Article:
Now, on the way to Ooty, there is a secret tribal settlement and a temple. It was something I had been longing to visit for a while but the location is not available on Google Maps. That is why my past attempts at trying to reach this place had failed. But this time, I did a little more research and with some help from locals, I finally reached the Toda Temple.
Todas tribe is spread through the entire Nilgiris and they live in small pockets, 6-7 houses, at various places in the Nilgiris. The temple was intriguing as there were no gates to enter the small temple. It was amazing to have finally seen this place and I was also satisfied with the work that I put in to find this place. Every bit of it was worth the effort. After this halt, we made our way to Ooty and since it had started raining a tad too heavily, we headed to Hobbit Hole Stay at Aventura Hills.
The next day, it was time to ride to a lesser-known but one of our favourite places- Kodanad. Located 46 km away from Ooty, Kodanad passes through the beautiful tea estates in the Nilgiris. The reasons why it is one of our favourite places were reaffirmed. Rain, clouds, tea estates, serpentine roads; what more can one ask for? It was the perfect setting for the perfect monsoon ride. Equally beautiful is the Kodanad Valley viewpoint and it is surely one of the most beautiful and unique mountain peak views in southern India.
After taking in the beautiful sights and creating memories for life, it was time for us to head back to Bangalore and this is the end of this short but beautiful 4-day ride. Till next time…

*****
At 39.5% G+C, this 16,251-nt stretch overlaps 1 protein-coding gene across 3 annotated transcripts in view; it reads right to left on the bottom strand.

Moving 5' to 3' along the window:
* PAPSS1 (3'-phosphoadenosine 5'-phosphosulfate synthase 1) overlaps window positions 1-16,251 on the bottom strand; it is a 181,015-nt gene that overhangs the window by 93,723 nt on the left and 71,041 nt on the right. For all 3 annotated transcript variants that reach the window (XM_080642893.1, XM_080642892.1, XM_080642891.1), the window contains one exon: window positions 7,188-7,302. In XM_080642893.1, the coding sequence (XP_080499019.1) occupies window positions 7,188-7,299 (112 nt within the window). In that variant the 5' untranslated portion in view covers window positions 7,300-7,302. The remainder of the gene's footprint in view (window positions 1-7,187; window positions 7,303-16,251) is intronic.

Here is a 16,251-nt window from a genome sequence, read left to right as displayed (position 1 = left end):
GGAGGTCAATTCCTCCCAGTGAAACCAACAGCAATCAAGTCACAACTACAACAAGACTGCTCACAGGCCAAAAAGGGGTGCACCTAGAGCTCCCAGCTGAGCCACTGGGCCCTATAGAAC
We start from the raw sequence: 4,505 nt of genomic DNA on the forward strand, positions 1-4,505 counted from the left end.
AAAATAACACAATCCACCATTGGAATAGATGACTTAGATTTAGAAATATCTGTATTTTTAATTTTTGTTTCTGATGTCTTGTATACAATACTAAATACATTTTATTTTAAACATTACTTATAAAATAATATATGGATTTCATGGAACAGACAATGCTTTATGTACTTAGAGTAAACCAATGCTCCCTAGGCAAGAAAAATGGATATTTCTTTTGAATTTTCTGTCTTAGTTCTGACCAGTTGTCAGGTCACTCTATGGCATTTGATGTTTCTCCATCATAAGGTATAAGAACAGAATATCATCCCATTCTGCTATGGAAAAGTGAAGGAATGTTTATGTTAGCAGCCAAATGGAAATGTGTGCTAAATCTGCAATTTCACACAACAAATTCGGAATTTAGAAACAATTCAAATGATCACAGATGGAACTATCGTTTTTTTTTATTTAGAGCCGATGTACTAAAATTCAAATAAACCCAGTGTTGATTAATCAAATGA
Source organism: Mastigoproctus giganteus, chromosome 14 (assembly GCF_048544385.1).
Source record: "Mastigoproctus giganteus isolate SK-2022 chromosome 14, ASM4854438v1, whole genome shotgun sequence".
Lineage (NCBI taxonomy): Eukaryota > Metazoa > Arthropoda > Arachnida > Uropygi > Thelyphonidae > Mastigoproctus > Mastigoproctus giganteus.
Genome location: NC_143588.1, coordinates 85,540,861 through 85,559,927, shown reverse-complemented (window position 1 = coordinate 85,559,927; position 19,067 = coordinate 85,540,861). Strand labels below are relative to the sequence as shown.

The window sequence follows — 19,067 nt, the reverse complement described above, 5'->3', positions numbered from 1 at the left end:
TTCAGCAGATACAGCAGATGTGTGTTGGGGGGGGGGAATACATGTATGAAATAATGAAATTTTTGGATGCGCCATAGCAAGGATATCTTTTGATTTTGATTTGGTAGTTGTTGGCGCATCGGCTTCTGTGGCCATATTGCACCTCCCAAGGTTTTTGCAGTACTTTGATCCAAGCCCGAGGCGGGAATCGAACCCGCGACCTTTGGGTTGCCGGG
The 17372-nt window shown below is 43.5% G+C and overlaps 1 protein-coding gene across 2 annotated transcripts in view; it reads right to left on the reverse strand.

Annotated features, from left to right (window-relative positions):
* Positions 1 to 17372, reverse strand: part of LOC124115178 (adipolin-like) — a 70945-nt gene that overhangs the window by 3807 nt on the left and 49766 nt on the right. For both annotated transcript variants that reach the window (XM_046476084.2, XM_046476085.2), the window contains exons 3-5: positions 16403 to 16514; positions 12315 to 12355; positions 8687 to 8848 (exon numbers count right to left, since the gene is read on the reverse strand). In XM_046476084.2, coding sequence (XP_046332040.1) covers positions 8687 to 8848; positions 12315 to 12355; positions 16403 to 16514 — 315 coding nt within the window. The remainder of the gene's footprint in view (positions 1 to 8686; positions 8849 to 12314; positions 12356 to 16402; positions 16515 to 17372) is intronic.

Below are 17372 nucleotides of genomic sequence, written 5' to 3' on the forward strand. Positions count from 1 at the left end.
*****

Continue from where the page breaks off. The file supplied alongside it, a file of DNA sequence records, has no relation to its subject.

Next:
Tyre Review: CEAT Gripp XL
During this ride, I covered more than 800 km in all kinds of riding conditions and road conditions. So I would like to think that I have got a fair idea of what to talk about when it comes to the CEAT Gripp XL tyres. First and foremost, these tyres are simply awesome in the wet. The majority of our ride saw rains and on the wet roads, the Gripp XL tyres made their performance known. In a straight line, these tyres are rocksteady but even more surprising was their grip in the corners. Even with a fair bit of lean angle, in terms of what’s possible with the motorcycle, I never felt a lack of composure. Despite the stiffer construction that lends stability and tread pattern that suits off-roading too, these tyres work very well even in the corners. In the itinerary, I had allotted some time to put these tyres to test and I did just that by riding through mud and slush. Even while off-roading, the Gripp XL tyres more than held their own and it was really easy to manoeuvre the motorcycle even when traction was in short supply. Overall, I’d say that if you are an adventure- tourer, the Gripp XL tyres are one of the best you can get with the balance they strike between on-road and off-road performance, in addition to the fantastic wet grip.